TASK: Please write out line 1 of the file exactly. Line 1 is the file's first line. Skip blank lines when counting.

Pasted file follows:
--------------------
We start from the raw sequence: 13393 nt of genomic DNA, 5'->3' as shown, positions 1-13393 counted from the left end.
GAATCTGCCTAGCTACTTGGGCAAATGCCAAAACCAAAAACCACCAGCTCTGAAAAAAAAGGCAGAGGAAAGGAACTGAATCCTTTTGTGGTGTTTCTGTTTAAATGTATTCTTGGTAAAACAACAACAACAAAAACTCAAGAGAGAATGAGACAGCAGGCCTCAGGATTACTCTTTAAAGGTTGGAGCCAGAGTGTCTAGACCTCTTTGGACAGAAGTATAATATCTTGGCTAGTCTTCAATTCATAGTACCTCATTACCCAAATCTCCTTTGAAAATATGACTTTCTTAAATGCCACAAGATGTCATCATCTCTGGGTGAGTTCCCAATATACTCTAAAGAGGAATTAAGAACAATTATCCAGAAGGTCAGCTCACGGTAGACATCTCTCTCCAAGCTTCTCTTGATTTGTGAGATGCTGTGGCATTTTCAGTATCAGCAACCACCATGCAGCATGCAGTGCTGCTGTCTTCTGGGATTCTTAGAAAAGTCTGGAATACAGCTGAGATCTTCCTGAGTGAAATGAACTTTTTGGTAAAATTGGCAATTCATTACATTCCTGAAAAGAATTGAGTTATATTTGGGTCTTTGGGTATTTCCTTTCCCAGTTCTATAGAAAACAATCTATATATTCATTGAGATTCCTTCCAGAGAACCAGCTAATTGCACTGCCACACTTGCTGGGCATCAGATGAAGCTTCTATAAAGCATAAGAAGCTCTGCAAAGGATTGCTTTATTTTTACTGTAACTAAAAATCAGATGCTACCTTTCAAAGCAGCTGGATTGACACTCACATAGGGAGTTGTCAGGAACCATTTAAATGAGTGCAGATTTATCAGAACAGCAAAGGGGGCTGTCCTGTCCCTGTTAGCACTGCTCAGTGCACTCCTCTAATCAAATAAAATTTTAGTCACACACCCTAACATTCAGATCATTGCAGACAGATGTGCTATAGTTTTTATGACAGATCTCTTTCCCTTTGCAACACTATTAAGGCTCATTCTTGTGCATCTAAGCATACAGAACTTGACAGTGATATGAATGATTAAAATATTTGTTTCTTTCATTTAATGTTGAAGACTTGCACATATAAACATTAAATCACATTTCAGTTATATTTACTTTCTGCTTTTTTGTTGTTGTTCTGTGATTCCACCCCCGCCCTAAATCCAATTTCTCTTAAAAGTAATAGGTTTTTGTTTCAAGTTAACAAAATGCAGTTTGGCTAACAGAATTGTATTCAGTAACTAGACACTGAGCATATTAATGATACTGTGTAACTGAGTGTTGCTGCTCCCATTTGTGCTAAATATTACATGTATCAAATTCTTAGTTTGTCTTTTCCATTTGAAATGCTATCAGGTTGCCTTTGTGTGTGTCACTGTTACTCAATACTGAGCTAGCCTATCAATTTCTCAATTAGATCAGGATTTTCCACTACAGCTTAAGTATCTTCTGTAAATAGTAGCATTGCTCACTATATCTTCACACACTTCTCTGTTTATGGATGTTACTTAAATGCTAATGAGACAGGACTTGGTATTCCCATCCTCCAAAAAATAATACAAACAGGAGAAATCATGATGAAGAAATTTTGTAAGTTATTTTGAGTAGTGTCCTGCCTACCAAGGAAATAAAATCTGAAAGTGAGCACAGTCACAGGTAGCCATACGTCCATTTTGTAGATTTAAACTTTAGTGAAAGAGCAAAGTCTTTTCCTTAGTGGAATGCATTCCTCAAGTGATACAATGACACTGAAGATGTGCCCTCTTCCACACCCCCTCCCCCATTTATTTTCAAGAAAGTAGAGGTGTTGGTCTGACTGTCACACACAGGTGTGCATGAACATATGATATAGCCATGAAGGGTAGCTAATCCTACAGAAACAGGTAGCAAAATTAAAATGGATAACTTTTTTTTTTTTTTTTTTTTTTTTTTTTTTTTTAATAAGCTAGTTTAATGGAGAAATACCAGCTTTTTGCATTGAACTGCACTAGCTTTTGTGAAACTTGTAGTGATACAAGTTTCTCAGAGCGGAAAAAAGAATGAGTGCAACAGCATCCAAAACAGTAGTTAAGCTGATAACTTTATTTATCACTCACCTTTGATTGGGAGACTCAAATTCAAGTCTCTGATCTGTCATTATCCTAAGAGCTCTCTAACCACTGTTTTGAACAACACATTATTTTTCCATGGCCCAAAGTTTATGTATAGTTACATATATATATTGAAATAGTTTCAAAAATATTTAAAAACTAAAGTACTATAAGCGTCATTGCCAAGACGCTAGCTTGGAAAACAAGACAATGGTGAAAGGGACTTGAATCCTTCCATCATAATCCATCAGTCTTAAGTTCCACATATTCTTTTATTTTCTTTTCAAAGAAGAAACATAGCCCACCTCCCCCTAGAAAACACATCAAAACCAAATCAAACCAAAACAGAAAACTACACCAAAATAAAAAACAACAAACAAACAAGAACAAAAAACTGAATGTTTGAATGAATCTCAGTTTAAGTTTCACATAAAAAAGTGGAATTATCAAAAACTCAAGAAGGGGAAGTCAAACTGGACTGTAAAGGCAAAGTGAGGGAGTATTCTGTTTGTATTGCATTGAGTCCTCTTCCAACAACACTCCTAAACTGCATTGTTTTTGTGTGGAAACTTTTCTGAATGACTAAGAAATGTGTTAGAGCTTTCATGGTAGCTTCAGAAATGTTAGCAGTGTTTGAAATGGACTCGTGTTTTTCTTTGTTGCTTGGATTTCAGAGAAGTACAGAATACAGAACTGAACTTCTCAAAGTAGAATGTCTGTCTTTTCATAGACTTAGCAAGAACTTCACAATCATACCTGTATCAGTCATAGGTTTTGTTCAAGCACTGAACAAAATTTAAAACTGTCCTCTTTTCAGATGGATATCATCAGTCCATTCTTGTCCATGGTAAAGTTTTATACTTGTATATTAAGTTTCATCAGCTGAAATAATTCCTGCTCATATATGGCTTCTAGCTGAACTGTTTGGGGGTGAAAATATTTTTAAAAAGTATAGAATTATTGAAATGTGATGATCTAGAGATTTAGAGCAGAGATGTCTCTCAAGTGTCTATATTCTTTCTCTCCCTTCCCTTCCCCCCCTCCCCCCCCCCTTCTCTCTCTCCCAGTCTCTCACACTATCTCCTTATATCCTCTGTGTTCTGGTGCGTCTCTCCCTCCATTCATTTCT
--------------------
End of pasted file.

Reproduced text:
We start from the raw sequence: 13393 nt of genomic DNA, 5'->3' as shown, positions 1-13393 counted from the left end.